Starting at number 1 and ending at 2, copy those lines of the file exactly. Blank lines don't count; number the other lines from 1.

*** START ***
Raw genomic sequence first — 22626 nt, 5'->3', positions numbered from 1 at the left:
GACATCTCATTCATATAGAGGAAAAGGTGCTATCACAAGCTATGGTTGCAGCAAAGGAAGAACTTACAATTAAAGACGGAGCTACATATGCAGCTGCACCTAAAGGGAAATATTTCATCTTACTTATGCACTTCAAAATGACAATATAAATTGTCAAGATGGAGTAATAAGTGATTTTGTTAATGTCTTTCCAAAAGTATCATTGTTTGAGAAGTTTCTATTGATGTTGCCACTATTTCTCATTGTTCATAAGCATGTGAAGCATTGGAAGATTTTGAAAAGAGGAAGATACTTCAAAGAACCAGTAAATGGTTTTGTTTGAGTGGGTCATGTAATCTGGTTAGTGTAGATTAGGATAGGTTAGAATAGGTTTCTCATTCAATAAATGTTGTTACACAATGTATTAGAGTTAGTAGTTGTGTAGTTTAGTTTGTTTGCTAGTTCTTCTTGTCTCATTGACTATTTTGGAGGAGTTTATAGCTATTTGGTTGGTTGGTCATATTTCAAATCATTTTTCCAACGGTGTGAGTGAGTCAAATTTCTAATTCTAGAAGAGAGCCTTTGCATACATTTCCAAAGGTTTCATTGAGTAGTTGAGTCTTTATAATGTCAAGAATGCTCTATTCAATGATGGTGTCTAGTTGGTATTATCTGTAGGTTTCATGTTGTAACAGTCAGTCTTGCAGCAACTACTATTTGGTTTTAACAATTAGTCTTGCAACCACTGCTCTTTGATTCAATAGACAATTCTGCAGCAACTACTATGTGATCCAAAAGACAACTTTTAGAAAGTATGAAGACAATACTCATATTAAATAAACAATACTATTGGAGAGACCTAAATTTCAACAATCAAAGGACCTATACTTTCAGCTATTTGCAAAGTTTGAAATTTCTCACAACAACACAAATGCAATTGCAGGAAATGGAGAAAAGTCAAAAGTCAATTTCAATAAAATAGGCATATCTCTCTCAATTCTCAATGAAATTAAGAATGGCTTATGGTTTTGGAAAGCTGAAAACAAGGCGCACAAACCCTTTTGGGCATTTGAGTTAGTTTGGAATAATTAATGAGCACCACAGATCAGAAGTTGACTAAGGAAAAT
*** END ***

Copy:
Raw genomic sequence first — 22626 nt, 5'->3', positions numbered from 1 at the left:
GACATCTCATTCATATAGAGGAAAAGGTGCTATCACAAGCTATGGTTGCAGCAAAGGAAGAACTTACAATTAAAGACGGAGCTACATATGCAGCTGCACCTAAAGGGAAATATTTCATCTTACTTATGCACTTCAAAATGACAATATAAATTGTCAAGATGGAGTAATAAGTGATTTTGTTAATGTCTTTCCAAAAGTATCATTGTTTGAGAAGTTTCTATTGATGTTGCCACTATTTCTCATTGTTCATAAGCATGTGAAGCATTGGAAGATTTTGAAAAGAGGAAGATACTTCAAAGAACCAGTAAATGGTTTTGTTTGAGTGGGTCATGTAATCTGGTTAGTGTAGATTAGGATAGGTTAGAATAGGTTTCTCATTCAATAAATGTTGTTACACAATGTATTAGAGTTAGTAGTTGTGTAGTTTAGTTTGTTTGCTAGTTCTTCTTGTCTCATTGACTATTTTGGAGGAGTTTATAGCTATTTGGTTGGTTGGTCATATTTCAAATCATTTTTCCAACGGTGTGAGTGAGTCAAATTTCTAATTCTAGAAGAGAGCCTTTGCATACATTTCCAAAGGTTTCATTGAGTAGTTGAGTCTTTATAATGTCAAGAATGCTCTATTCAATGATGGTGTCTAGTTGGTATTATCTGTAGGTTTCATGTTGTAACAGTCAGTCTTGCAGCAACTACTATTTGGTTTTAACAATTAGTCTTGCAACCACTGCTCTTTGATTCAATAGACAATTCTGCAGCAACTACTATGTGATCCAAAAGACAACTTTTAGAAAGTATGAAGACAATACTCATATTAAATAAACAATACTATTGGAGAGACCTAAATTTCAACAATCAAAGGACCTATACTTTCAGCTATTTGCAAAGTTTGAAATTTCTCACAACAACACAAATGCAATTGCAGGAAATGGAGAAAAGTCAAAAGTCAATTTCAATAAAATAGGCATATCTCTCTCAATTCTCAATGAAATTAAGAATGGCTTATGGTTTTGGAAAGCTGAAAACAAGGCGCACAAACCCTTTTGGGCATTTGAGTTAGTTTGGAATAATTAATGAGCACCACAGATCAGAAGTTGACTAAGGAAAAT